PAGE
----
Dogfish Head’s Pearl Jam Twenty Faithfull Ale

Is there room enough for both of us?

Both of us apart?

Are we bound by obligation?

Is that all we’ve got?

I could never become an alcoholic; I like beer too much. The moment an interesting and challenging experience broadening companion becomes an overstayed fixture- no longer an invited guest and instead part of a contractual scripted routine- the magic is gone. You’re left with a choice: either plod through the monotony in enslaved reverence to the past or abandon the joyless exercise altogether. Either way, you’ve allowed the relationship to devolve into a sad, shadowy counterfeit of its former self.

It seems that the delicate balance we strike between celebration and exploitation is an obligation embedded within all realms of human experience: friendship, love, food, drink and music. Many subconsciously acknowledge this ever looming occupation and opt for the easy way out. Whether it’s Anheuser-Busch’s formulaic, watered down approach or LMFAO’s, many decide that it’s easier to simply appeal to the most basic desires of the masses: Numb my head and give me something to wag it to. Others choose to stir the pot and beat the drum goading the inherent curiousity of those who have chosen to indulge the deeper fervor for the truly exceptional buried within us all; medicinal and musical shamans administering their own spiritual ipecac:

Sometimes realize, I could only be as good as you’ll let me…

Those who choose to accept the challenge and embrace these more profound experiences are always better off for it, even if they are taken places they never thought they wanted to go. Many a devoted fan may have found themselves asking, “Really, Eddie? An entire album of ukulele songs?” Likewise, Dogfish Head may test even the most devoted of fans when choosing to throw raisins into the mix of one of their concoctions. Once you’ve committed to the ride though, it’s the collective refusal to remain static that becomes almost as important as the final product itself. Almost. It helps that even though sometimes it takes longer then expected, and it’s not what was expected, it’s almost always awfully good. The thing that sets the Pearl Jams and the Dogfish Heads of the world apart from the next garage band or basement brewer is that they always force you to recommit to the shared experience. They take the most devoted fan and rip off the blanket of familiarity and dare them to run to the comfort of one of the many imposters that they left in their wake. It’s this puritanical devotion to revised sensual indulgence that allows a band to go from small shitty bars to massive sold out amphitheaters over the course of twenty years and a once small brewer to go from a twelve gallon brewing capacity to nearly twenty styles of beer in seventeen years, both without losing any of the balls to the wall edgy attitude that got them there. It seems entirely natural then to have one offer the exercise of their craft to pay homage to the other.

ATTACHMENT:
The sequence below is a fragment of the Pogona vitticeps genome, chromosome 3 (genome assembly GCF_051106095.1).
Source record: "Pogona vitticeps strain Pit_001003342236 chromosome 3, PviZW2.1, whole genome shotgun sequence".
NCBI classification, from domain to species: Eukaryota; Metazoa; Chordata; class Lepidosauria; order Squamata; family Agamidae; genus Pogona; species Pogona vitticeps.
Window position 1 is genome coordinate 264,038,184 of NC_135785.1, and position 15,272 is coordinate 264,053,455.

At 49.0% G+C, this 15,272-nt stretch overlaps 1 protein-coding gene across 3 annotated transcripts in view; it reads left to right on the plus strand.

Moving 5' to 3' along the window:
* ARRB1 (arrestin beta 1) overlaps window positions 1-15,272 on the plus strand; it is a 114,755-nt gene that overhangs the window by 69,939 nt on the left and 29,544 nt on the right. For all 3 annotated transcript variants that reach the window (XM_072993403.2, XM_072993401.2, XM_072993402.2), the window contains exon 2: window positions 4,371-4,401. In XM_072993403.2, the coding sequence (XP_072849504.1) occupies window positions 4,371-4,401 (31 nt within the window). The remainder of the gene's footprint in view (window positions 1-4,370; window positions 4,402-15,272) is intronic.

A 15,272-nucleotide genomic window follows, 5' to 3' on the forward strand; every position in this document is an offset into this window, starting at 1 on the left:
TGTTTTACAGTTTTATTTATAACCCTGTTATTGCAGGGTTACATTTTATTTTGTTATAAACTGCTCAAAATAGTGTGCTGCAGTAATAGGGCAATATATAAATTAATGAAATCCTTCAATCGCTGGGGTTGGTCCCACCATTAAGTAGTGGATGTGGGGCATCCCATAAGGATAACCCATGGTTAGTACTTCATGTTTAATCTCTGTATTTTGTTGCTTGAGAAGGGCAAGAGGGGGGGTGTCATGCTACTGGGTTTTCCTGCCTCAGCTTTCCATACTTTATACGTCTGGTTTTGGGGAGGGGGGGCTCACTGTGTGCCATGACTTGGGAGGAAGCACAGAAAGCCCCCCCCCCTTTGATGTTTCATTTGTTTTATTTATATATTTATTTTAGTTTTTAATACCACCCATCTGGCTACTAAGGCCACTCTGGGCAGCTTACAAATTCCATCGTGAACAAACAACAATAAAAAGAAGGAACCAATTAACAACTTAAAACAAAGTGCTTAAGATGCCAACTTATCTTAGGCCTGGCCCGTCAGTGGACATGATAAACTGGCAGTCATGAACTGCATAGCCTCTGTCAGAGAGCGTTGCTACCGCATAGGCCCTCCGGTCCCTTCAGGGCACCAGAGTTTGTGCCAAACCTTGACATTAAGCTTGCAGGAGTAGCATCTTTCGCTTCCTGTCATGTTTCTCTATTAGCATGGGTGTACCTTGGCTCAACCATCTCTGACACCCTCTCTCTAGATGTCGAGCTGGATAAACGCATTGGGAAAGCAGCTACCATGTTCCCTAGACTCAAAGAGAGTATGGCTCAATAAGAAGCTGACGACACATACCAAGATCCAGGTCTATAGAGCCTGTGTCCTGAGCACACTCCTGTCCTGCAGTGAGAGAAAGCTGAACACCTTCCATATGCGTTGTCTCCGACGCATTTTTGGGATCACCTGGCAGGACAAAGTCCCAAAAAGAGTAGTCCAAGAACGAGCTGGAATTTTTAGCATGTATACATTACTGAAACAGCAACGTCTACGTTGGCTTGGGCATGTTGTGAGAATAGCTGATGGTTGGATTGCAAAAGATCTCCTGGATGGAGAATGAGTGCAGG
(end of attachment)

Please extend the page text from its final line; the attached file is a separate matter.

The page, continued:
Faithfull Ale is a Belgian style golden ale with a murky yellow orange color. It has a lemony bittersweet scent that instantly transports you to the parking lot of your favorite venue on a sunny summer day, anxiously anticipating the show and enjoying every minute leading to it. The ale is brewed with black currant, a little known fruit once banned from growth in the US due to its being a transmitter of a disease that infected trees. It seems a fitting addition to a beer dedicated to the emulation of a rock band: members of a genre often vilified for its corruption of the core of youth. It makes for a wickedly fantastic drink that’s crisp and cool with enough bite to make you want more. It’s easily a session beer without the blandness that the label implies. However, it is 7% ABV and a limited release so it may be better suited for a special occasion or after a particularly good Pearl Jam session.

So I raise my glass and offer a toast:

All hail the lucky ones, I refer to those in love…

…with the transcendence of mediocrity through the senses and the enjoyment of the offspring thereof. Now crank it up and drink it down!

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